Inspections, Compliance, Enforcement, and Criminal Investigations
Alvieira Dairy 14-Mar-03
22201 23rd Drive SE
Bothell, WA 98021-4421
March 14, 2003
VIA CERTIFIED MAIL
RETURN RECEIPT REQUESTED
In reply refer to Warning Letter SEA 03- 15
Avelino A. Vieira, Owner
P.O. Box 380
Wendell, Idaho 83355
Dear Mr. Vieira:
An inspection at your dairy located at 1856 East 3400 South, Wendell, Idaho, by our investigator on February 3 and 6, 2003, confirmed that you offered an animal for sale for slaughter as food in violation of Section 402(a)(2)(C)(ii) and 402(a)(4) of the Federal Food, Drug, and Cosmetic Act (the Act).
On or about March 19, 2002, you sold a downer cow with back tag #82 VL 7406 identified on USDA Case #02-1379-ID, Form ##433475, for slaughter as human food to [redacted] USDA analysis of tissue samples collected from that animal identified the presence of tilmicosin in the liver at 1.93 parts per million (ppm), in the muscle at 2.11 ppm, and in the kidney at 15.92 ppm. A tolerance of 1.2 ppm has been established for residues of tilmicosin in liver tissues of cattle, Title 21 Code of Federal Regulations, Part 556.735. There is no tolerance established for residues in the muscle or kidney tissues. The excess residue of this drug in edible tissue from these animals causes the food to be adulterated within the meaning of Section 402(a)(2)(C)(ii) of the Act.
Our inspection also found that you hold animals under conditions that could allow medicated animals, bearing potentially harmful drug residues, to enter the food supply. For example, you lack an adequate system for assuring that animals to which you administer medication have been withheld from slaughter for appropriate periods of time to deplete potentially hazardous residues of drugs from edible tissues. Additionally, you have no animal medication records that would identify which animals have been medicated, what date the treatment was administered, what type and dosage of medication had been used, and the required withdrawal periods for the medication used. You also do not have an adequate system for assuring that drugs are used in a manner not contrary to the directions contained in their labeling. Food from animals held under such conditions is adulterated within the meaning of Section 402(a)(4) of the Act.
The above is not intended to be an all-inclusive list of violations. As a producer of animals offered for use as food, you are responsible for assuring that your overall operations and the foods you distribute are in compliance with the law.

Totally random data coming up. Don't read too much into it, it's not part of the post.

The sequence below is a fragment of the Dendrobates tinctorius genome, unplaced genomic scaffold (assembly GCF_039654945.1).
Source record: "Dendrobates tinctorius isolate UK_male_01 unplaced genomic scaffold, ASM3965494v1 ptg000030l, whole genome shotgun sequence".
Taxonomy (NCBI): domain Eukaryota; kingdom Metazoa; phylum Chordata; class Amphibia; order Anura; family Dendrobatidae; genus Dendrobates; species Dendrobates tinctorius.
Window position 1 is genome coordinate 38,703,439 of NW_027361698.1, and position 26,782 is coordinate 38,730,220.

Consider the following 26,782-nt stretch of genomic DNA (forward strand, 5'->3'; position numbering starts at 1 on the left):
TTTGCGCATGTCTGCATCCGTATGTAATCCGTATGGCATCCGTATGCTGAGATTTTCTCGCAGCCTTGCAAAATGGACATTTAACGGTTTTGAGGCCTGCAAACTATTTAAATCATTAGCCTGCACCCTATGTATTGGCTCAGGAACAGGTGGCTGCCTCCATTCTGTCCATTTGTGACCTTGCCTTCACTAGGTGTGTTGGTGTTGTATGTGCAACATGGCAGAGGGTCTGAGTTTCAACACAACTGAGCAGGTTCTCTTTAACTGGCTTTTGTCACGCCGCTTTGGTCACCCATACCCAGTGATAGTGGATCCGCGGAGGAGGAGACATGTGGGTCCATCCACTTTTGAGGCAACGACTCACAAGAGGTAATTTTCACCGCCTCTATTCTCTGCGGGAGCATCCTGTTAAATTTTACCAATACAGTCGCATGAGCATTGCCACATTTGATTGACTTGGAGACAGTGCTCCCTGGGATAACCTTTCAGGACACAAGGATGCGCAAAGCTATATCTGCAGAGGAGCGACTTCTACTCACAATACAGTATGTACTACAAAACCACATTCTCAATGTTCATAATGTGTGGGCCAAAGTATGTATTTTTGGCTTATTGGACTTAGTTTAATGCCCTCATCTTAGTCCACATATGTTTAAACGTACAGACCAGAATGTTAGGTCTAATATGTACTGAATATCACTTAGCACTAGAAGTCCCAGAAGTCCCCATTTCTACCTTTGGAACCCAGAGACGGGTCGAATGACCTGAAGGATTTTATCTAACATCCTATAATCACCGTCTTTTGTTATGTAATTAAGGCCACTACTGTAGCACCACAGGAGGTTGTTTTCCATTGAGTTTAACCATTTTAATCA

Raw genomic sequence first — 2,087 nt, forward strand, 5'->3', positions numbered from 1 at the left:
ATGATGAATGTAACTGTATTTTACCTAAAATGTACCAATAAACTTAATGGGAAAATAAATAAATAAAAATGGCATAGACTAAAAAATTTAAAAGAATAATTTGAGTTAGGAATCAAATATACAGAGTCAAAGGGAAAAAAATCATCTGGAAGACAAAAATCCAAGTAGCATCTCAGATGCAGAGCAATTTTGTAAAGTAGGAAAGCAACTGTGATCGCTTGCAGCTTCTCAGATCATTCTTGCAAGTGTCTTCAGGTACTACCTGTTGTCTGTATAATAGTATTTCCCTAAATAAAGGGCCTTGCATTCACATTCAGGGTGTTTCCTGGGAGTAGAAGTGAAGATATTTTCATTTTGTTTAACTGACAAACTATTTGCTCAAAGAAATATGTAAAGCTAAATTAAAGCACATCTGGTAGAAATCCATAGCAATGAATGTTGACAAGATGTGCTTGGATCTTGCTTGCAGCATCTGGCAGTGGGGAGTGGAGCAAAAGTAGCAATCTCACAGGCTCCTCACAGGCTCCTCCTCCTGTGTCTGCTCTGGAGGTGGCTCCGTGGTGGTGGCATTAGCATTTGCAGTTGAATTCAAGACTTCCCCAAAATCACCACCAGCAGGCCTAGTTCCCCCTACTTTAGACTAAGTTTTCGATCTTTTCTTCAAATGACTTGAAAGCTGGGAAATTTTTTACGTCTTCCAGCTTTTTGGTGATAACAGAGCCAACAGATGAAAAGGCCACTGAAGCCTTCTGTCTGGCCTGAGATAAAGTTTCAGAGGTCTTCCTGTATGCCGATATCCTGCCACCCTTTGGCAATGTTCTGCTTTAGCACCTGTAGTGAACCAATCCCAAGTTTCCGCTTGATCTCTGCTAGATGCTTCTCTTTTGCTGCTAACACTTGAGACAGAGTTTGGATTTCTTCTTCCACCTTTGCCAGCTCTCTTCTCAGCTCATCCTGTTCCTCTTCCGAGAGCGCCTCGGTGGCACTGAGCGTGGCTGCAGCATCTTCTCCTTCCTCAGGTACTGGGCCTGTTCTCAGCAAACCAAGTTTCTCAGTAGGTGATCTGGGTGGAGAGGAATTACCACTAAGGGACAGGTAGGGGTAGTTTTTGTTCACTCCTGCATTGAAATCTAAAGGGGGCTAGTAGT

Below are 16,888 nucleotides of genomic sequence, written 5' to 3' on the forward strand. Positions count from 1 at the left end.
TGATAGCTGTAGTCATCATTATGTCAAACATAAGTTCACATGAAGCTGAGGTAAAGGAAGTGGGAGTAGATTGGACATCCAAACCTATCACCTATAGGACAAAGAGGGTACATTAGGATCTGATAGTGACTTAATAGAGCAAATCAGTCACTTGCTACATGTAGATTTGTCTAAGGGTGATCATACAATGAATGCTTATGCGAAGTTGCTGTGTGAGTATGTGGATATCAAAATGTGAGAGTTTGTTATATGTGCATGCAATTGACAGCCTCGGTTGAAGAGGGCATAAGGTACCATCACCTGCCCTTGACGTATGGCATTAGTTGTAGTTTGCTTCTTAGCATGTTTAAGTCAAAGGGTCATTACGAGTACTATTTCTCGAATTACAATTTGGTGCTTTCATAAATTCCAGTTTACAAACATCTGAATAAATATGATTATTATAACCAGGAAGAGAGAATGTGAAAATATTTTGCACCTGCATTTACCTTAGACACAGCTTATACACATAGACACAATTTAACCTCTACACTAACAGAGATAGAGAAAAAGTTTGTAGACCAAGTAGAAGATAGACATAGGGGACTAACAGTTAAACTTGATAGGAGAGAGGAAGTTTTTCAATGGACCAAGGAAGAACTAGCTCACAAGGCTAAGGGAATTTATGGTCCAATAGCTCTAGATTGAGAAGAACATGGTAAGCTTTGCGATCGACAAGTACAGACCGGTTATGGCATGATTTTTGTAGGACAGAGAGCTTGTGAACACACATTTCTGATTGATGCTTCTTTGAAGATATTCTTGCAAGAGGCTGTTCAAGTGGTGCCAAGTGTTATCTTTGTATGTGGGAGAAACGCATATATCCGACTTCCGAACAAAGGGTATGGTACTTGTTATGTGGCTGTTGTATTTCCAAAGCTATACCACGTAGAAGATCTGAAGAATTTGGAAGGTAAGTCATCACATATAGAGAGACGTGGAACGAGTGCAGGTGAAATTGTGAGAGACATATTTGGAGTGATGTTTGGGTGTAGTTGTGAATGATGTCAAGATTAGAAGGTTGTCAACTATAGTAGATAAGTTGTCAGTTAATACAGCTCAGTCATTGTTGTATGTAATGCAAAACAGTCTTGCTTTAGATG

You should take prompt action to correct the above violations and to establish procedures whereby such violations do not recur. Failure to do so may result in regulatory action without further notice such as seizure and/or injunction.
It is not necessary for you to personally ship an adulterated animal in interstate commerce to be responsible for a violation of the Federal Food, Drug, and Cosmetic Act. The fact that you caused the adulteration of an animal that was sold and subsequently offered for sale to a slaughterhouse that ships in interstate commerce is sufficient to hold you responsible for a violation of the Act.
You should notify this office in writing, within fifteen (15) working days of the receipt of this letter, of the specific steps you have taken to bring your firm into compliance with the law. If corrective action cannot be completed within 15 working days, state the reason for the delay and the time frame within which the corrections will be completed. Please include copies of any available documentation demonstrating that corrections have been made.
Please send your reply to the Food and Drug Administration, Attention: Lisa M. Elrand, Compliance Officer, 22201 23rd Drive SE, Bothell, Washington 98021-4421. If you have questions regarding any issue in this letter, please contact Lisa M. Elrand, Compliance Officer at (425) 483-4913.
Charles M. Breen